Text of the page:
When Beliefnet launched in 1999, the nation appeared to be in the middle of a spirituality boom. "Touched by an Angel" was the #4 show, newsmagazines put religion on their covers every chance they got, and the spirituality book market was booming. I often heard this theory to explain the boom: We were in a time of affluence; people were finding their material needs well met only to discover a feeling of emptiness, so they turned to faith.
Two years later, we were in a recession--and yet the spirituality boom continued. Clearly, we were told, the interest in spirituality resulted from Americans feeling economically insecure and needing support. Then came 9/11 and the theory changed to: Clearly, we're feeling vulnerable to attack and therefore turning to faith.
What's really fueling all this activity is a convergence of three forces:
1. The spiritual life cycle
2. The aging of the baby boomers
3. The breakdown of traditional institutional loyalties
Phenomenon #1: The Spiritual Life Cycle
Surveys indicate that spiritual interest and activity tends to follow a predictable arc, increasing as we age. This chart from Gallup tells it all:
A recent Newsweek/Beliefnet poll found a similar correlation between age and an interest in spirituality. While 44% of people ages 18-39 said spirituality was "very important" in their daily lives, 63% of people aged 40-59 said so.
This is not because older folks are more traditional and old-fashioned. It's because as we age, life forces us to confront existential dilemmas.
To offer some gross caricatures....
In our 20s, we feel immortal and focused on exploration and experimentation. In our 30s, we're more likely to be searching for a soul mate and deciding on our purpose or vocation. As we create families and figure out how to raise kids, we revisit our spirituality. As we age more, we start to see more and more loved ones die--at first, our parents' generation, then our peers. We want to make sense of the losses, find strength, and connect with the other world. If we're alone, the loneliness weighs heavier; if we're happy, we discover that our joy is magnified when it is shared. As the burdens of caring for our kids and our parents grow, we need more sources of strength.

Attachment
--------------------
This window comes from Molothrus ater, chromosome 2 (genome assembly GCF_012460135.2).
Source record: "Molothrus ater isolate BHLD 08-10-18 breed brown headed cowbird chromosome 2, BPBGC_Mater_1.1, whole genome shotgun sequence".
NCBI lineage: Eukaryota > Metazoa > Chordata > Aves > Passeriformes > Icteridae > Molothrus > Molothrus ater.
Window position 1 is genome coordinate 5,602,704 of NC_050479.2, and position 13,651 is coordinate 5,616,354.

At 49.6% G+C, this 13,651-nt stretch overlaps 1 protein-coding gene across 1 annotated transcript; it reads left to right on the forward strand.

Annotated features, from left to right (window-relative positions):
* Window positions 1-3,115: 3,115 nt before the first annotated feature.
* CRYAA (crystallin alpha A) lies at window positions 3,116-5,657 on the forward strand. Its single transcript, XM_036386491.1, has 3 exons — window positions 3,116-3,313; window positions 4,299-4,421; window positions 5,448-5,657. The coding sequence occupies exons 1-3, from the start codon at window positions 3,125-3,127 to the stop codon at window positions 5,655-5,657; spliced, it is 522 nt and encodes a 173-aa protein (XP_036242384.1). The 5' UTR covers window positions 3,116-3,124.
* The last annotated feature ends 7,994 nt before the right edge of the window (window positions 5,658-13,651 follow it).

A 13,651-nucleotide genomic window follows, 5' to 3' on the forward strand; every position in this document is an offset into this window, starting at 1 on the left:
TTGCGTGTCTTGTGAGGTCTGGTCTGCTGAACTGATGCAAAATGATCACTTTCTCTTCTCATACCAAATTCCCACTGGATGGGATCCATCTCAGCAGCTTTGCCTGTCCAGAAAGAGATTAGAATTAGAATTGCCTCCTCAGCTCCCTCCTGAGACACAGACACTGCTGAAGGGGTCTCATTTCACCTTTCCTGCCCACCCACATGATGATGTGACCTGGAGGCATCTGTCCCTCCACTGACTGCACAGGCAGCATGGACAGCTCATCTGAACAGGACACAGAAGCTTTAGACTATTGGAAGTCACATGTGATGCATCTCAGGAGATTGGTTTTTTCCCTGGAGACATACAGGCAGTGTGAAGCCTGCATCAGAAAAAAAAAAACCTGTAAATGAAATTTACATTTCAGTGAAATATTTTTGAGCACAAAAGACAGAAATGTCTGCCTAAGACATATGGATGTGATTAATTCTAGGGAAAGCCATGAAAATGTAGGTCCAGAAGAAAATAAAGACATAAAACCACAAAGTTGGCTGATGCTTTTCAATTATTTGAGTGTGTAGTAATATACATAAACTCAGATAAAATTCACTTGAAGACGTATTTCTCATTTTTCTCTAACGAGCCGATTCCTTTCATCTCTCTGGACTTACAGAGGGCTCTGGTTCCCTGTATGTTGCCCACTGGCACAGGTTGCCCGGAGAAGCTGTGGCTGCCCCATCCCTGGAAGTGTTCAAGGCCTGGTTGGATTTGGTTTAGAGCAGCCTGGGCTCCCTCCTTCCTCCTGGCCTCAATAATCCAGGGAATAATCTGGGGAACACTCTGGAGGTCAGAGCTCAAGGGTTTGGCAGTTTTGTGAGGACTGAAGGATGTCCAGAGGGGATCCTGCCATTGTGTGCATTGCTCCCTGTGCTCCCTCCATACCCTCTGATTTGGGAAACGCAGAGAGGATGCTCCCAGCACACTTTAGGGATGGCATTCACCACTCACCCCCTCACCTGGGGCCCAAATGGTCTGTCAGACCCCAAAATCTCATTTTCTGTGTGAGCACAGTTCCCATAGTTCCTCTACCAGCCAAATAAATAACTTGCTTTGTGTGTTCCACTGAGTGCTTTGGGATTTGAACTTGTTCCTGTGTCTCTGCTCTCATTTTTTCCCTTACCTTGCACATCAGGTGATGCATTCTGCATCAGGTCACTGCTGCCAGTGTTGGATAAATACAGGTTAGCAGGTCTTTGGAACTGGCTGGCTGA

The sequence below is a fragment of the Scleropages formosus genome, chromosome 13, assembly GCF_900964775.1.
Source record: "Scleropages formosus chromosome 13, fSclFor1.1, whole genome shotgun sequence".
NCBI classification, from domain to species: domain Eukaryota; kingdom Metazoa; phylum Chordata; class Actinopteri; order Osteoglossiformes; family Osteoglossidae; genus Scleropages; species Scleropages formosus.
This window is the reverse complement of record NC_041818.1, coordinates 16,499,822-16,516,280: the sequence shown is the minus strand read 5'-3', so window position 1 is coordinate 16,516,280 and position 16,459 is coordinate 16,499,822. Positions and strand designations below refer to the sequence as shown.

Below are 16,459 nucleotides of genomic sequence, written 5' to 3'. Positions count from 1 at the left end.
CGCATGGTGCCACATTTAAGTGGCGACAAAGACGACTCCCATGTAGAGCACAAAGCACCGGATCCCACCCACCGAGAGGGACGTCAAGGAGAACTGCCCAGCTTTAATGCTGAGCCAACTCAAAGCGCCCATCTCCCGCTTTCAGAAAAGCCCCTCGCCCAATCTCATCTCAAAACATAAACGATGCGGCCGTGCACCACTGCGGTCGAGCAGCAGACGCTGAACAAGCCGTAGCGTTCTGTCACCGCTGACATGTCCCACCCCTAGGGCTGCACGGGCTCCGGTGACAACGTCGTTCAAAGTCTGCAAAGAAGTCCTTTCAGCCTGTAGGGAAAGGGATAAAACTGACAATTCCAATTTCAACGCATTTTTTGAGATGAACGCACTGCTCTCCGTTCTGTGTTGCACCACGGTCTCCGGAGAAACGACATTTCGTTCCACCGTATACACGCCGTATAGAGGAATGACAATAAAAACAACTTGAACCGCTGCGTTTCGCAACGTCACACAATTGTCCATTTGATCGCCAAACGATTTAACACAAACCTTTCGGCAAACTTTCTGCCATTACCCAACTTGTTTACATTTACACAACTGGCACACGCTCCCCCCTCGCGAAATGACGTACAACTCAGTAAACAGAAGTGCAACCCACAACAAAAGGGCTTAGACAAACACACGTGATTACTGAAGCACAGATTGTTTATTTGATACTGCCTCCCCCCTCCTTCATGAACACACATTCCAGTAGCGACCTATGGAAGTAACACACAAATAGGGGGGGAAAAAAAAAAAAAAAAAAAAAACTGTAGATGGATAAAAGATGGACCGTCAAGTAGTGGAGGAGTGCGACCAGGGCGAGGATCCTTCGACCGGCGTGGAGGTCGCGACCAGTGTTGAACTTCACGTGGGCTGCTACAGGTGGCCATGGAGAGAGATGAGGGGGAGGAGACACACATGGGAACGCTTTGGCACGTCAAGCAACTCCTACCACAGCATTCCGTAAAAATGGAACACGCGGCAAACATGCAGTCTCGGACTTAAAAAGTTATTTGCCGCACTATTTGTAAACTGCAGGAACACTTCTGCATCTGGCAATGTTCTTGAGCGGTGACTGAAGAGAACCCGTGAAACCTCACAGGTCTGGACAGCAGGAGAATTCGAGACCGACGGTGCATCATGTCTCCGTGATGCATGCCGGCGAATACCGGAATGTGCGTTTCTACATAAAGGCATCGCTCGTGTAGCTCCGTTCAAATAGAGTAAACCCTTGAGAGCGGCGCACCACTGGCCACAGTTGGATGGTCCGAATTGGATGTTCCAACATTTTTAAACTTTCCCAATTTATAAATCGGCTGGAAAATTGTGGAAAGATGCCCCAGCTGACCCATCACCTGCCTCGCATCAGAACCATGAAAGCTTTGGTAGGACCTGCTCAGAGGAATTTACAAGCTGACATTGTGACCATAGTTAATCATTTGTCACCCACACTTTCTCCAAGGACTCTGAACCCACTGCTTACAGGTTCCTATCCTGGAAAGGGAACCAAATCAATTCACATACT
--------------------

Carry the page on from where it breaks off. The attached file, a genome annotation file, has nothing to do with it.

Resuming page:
If we have no vocation, the emptiness seems vaster at 40 than at 20. What we value begins to shift. We've been burned by some of our life choices and come to treasure other more timeless virtues like honesty or authenticity than we used to. If we've been materially successful, we realize that there's more to life; if we've struggled financially, we tap spiritual wealth for strength and happiness. As we age further, we confront the fragility of life even more directly. It dawns on us that we're going to die, too, and we want to figure out how to make sense of life here and hereafter.
Are younger people spiritual too? Yes, of course. These are broad stereotypes, invariably inaccurate in the particular. But on a broad statistical level it is demonstrably true: The older you get, the more spiritual you become.
In 1970, 47% of the population was 30 or older. Today, 57% of the population is. By 2020, 60.6% will be. Stated another way, a much larger percentage of the population is in the peak "spiritual zone" than it used to be.
In a sense, the spirituality boom is an extension of the fitness boom. The same people who learned how to jog in 1975 are learning how to pray in 2005. They took care of their abs then and must attend to their souls now.
What do we know about boomers? They're used to shopping from among many choices. They're into self-help. They're both self-indulgent and tolerant. Remember these basic boomer characteristics and its easier to understand their spirituality
Phenomenon #3: The Decline of Traditional Institutions